“One method is obviously data fusion and doing what fusion implies, I need to get that data that comes from the satellites down to the ground and to weapons as quickly as possible. A method of doing that is potentially processing some of that data in real time to a weapons database and transfer that data from the satellite system down to the weapon,” Ciffone said.

Some of the data processing, for instance, can potentially be AI-enabled and also performed at the point of data receipt, essentially wherever the incoming sensor data first arrives. Computer processing is becoming much faster and of course AI enabled, a series of technical breakthroughs which enable incoming sensor data to be instantly analyzed, organized, assessed and streamlined. With this, key points, moments or objects of relevance can be found and sent to commanders at speeds exponentially faster than what may have previously been possible.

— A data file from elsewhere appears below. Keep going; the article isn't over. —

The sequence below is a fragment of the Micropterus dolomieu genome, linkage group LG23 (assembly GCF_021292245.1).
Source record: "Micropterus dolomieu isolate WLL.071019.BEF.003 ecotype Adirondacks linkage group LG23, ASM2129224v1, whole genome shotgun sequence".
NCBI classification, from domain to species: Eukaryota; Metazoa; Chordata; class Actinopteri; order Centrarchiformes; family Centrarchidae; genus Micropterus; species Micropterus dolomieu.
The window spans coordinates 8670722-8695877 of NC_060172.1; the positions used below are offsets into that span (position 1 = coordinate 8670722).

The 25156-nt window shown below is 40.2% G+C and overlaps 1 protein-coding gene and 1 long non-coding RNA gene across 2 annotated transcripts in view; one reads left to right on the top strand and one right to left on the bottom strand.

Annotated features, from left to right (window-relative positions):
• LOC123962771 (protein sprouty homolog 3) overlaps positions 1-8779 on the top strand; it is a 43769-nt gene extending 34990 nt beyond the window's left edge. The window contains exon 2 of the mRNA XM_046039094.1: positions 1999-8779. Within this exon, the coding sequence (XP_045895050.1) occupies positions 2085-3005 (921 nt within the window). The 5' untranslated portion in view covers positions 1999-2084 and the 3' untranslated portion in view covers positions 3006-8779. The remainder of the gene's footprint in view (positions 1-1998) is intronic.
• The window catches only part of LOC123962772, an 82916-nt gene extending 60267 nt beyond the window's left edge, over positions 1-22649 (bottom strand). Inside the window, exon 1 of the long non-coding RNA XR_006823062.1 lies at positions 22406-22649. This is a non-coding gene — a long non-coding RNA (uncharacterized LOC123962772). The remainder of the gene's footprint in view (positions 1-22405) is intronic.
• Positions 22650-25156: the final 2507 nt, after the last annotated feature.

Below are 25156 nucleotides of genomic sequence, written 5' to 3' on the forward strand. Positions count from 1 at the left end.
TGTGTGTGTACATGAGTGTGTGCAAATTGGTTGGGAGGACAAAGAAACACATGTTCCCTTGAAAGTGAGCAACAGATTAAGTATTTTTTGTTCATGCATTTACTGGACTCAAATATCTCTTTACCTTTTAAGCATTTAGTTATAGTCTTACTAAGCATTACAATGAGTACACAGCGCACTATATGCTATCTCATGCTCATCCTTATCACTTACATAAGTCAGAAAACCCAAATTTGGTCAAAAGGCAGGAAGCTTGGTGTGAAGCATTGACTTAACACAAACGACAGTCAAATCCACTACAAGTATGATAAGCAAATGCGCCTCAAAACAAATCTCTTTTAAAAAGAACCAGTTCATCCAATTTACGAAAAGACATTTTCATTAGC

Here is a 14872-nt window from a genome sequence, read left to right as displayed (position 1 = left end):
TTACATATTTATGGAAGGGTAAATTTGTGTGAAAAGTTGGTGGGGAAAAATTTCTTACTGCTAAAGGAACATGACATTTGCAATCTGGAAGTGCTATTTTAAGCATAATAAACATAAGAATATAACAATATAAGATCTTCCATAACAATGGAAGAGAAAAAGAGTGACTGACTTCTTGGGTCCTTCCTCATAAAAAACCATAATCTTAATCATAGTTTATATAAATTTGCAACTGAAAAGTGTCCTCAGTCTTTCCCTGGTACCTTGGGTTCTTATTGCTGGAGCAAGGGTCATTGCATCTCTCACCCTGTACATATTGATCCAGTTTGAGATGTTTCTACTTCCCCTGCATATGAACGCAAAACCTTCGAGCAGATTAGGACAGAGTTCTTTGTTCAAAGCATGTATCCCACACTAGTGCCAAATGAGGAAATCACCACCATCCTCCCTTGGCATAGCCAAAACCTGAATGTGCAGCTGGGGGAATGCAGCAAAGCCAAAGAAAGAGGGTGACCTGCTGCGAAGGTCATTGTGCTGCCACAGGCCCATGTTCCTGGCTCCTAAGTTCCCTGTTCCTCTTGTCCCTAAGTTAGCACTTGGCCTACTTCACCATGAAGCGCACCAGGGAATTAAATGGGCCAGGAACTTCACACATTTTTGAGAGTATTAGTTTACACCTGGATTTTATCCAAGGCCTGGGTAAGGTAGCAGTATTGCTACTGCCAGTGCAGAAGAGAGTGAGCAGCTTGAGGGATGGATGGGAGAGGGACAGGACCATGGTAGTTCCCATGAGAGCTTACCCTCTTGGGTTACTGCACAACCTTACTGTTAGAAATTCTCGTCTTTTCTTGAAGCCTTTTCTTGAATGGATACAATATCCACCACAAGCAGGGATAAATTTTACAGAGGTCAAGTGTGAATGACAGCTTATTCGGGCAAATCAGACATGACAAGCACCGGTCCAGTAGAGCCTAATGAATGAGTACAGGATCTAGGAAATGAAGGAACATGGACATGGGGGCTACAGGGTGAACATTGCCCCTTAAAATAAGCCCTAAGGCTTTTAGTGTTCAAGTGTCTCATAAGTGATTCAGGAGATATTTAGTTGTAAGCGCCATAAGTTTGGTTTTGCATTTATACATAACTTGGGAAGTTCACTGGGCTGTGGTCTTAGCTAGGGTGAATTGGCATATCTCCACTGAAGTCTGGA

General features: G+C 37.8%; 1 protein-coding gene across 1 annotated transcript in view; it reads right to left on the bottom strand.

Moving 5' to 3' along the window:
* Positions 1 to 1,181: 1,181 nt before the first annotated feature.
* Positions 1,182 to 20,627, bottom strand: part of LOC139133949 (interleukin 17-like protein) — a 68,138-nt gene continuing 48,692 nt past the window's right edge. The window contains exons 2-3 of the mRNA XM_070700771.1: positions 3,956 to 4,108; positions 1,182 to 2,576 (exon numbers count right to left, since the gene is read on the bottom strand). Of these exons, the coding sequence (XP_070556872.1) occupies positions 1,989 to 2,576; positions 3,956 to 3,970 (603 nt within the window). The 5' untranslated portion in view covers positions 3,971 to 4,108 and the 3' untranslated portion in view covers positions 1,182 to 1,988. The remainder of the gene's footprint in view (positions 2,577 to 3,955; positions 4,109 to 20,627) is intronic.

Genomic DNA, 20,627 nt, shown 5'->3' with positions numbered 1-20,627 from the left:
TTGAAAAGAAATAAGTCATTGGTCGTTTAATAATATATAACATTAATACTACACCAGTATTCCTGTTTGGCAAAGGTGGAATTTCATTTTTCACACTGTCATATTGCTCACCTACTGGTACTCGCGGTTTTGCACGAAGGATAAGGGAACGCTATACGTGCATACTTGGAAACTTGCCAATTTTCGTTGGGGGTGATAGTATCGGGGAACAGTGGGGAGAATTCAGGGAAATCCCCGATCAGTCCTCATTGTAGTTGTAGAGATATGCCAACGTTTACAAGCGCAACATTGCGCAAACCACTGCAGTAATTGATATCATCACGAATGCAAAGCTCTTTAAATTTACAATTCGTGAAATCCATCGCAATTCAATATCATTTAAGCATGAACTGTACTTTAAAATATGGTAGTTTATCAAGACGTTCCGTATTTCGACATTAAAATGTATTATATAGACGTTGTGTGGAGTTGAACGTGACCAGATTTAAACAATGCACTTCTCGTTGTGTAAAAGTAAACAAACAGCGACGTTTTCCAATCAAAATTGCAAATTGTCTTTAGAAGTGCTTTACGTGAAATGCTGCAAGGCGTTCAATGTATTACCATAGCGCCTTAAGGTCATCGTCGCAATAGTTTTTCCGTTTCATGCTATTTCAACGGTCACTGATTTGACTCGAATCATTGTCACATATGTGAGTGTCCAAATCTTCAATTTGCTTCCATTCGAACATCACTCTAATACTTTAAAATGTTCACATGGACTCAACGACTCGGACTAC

The success of this also naturally depends upon networking satellites and sensor nodes to one another, something which is a major focus for Pentagon, MDA and Northrop developers. This may be one key reason why the military services are quickly building and deploying faster, smaller and better networked Low and Medium Earth Orbit satellites. 

These new systems complement larger Geospatial satellite networks and are designed to closely cover wide swaths of expansive geographical areas by networking. This is exactly why Northrop Grumman is engineering, testing and planning to deploy HBTSS. to create a new network of smaller, high-resolution satellites able to track a hypersonic weapon.